Salem College's history began in 1766, when the Moravians, an early Protestant denomination, established the village of Salem. Among the town's early residents were 16 girls and women who walked more than 500 miles from Bethlehem, Pennsylvania to join the new community. One of them was 17-year-old Elisabeth Oesterlein, who would be the first teacher of what is now Salem College.
Believing that women deserved an education comparable to that given men -- a radical view for that era -- the Moravians began a school for girls in 1772. In 1802, it became a boarding school for girls and young women; in 1866, it was renamed Salem Female Academy. Salem began granting college degrees in the 1890s. Today, the American Council on Education in Washington, D.C. ranks Salem College as the oldest women's college in the nation by founding date and the 13th oldest college overall. Salem Academy, a college preparatory/boarding school for girls in grades nine through 12, also shares our 64-acre campus.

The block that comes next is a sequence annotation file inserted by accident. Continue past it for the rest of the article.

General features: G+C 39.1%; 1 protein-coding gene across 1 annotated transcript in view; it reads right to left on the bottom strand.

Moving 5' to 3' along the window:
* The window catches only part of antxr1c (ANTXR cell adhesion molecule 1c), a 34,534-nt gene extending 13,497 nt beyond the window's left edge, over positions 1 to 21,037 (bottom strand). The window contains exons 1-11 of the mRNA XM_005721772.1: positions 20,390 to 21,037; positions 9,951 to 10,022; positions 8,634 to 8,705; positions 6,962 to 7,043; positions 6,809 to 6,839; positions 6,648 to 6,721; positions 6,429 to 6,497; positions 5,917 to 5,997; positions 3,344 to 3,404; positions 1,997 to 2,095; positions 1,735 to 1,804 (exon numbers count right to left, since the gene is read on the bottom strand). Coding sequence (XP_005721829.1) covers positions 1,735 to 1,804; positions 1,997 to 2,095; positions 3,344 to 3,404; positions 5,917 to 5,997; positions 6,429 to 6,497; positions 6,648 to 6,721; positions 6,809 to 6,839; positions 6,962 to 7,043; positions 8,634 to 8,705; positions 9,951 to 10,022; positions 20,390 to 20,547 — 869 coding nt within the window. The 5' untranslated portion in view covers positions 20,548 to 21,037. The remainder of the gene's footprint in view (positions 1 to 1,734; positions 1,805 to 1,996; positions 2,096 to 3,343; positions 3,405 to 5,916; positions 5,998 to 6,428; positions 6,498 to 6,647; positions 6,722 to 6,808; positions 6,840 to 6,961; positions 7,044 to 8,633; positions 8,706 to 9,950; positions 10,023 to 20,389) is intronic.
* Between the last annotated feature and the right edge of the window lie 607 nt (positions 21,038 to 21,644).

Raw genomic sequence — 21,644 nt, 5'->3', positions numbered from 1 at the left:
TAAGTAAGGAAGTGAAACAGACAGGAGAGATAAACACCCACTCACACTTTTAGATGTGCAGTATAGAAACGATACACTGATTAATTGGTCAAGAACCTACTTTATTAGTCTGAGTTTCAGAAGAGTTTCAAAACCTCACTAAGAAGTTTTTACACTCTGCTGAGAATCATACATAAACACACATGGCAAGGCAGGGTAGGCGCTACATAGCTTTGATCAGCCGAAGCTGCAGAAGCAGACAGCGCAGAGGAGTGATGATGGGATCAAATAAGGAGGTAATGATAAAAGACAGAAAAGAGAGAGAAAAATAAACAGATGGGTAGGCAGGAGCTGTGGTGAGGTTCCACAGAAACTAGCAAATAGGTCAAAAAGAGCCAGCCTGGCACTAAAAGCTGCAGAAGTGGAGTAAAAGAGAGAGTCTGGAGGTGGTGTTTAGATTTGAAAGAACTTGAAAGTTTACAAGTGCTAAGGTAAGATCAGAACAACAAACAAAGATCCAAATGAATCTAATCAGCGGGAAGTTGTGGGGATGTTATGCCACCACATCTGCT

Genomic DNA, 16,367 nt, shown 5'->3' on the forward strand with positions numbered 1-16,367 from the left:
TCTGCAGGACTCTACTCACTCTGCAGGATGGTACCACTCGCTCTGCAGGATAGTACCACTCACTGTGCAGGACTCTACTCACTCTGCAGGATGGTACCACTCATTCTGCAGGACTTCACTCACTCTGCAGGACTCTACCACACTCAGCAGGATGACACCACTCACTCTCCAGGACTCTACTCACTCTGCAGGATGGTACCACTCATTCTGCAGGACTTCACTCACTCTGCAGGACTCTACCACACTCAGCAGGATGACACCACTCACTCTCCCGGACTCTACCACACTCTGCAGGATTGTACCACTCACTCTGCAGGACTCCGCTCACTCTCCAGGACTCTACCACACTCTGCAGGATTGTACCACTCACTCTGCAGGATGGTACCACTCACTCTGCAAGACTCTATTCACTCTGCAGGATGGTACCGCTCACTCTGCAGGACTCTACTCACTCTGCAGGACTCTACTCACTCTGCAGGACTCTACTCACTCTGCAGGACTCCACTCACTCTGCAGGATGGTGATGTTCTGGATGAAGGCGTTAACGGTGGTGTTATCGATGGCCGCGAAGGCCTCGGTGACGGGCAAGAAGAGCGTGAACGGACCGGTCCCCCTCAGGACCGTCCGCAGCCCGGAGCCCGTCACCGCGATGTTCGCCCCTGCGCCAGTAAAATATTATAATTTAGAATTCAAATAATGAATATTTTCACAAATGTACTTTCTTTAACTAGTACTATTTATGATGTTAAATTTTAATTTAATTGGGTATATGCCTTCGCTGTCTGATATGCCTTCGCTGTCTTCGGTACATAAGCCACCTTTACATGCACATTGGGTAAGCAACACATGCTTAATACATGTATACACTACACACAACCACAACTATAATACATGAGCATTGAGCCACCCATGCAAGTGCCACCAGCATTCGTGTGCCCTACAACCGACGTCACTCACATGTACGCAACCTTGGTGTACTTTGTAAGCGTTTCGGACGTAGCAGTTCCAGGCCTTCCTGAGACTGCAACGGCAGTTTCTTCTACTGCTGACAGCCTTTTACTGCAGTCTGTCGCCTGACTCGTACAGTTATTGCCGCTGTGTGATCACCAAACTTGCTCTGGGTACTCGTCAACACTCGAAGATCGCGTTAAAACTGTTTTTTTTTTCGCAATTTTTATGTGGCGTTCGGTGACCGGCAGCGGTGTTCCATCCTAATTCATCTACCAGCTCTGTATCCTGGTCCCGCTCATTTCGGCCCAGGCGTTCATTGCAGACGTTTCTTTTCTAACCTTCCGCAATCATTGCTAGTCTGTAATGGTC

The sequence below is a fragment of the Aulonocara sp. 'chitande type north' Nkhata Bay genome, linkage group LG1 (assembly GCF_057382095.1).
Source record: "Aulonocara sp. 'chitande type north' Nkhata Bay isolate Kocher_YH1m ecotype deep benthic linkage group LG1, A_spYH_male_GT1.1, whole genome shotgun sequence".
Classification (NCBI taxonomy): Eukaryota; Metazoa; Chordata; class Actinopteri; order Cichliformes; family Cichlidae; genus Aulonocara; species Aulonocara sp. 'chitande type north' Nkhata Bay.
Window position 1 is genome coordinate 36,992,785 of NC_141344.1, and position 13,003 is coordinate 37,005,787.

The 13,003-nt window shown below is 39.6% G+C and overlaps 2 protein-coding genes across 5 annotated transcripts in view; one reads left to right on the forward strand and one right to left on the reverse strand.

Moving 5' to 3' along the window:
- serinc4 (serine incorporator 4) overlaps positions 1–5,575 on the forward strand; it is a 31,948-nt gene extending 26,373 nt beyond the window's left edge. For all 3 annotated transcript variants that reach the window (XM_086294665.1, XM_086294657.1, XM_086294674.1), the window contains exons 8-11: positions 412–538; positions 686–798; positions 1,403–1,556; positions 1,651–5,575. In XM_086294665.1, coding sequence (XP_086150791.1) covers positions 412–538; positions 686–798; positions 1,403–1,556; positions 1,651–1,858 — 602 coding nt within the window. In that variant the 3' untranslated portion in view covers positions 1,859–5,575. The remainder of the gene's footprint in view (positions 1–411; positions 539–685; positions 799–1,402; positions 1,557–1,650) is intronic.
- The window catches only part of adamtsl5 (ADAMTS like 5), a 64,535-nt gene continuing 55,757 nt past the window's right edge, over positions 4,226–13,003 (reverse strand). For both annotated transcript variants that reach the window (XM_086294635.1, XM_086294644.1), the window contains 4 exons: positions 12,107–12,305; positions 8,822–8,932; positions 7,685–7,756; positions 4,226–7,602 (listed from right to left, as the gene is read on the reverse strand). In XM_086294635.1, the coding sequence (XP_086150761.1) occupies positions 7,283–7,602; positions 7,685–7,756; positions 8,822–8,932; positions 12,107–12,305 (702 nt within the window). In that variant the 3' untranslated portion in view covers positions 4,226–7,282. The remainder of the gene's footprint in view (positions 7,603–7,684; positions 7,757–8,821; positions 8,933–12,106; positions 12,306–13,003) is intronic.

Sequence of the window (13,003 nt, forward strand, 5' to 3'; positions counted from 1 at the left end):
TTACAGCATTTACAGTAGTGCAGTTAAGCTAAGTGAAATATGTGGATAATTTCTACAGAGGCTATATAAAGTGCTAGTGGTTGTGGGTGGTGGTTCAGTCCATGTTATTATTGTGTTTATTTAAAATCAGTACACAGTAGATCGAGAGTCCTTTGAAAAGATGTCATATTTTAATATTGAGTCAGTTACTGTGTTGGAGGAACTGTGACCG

In its early years, Salem was run by the unmarried women of the Moravian community, who were known as "Single Sisters." Oesterlein and her fellow Sisters were economically self-sufficient, a rare condition for women of the 18th century. The meticulous records of the Moravians show that Salem educated girls of African-American heritage as early as 1785, and that in the 1820s, the daughter of a Cherokee Indian chief attended the school but left to join the Trail of Tears.
The Moravians' belief in the freedom and responsibility imposed by an education inspires Salem College's exemplary programs today. The traditions of the early Moravians continue to play an important role in the life of the College. Moravian Lovefeasts, the Candle Tea celebration at Christmas, and the Easter Sunrise Service are events that appeal to Salem students as well as visitors from around the world.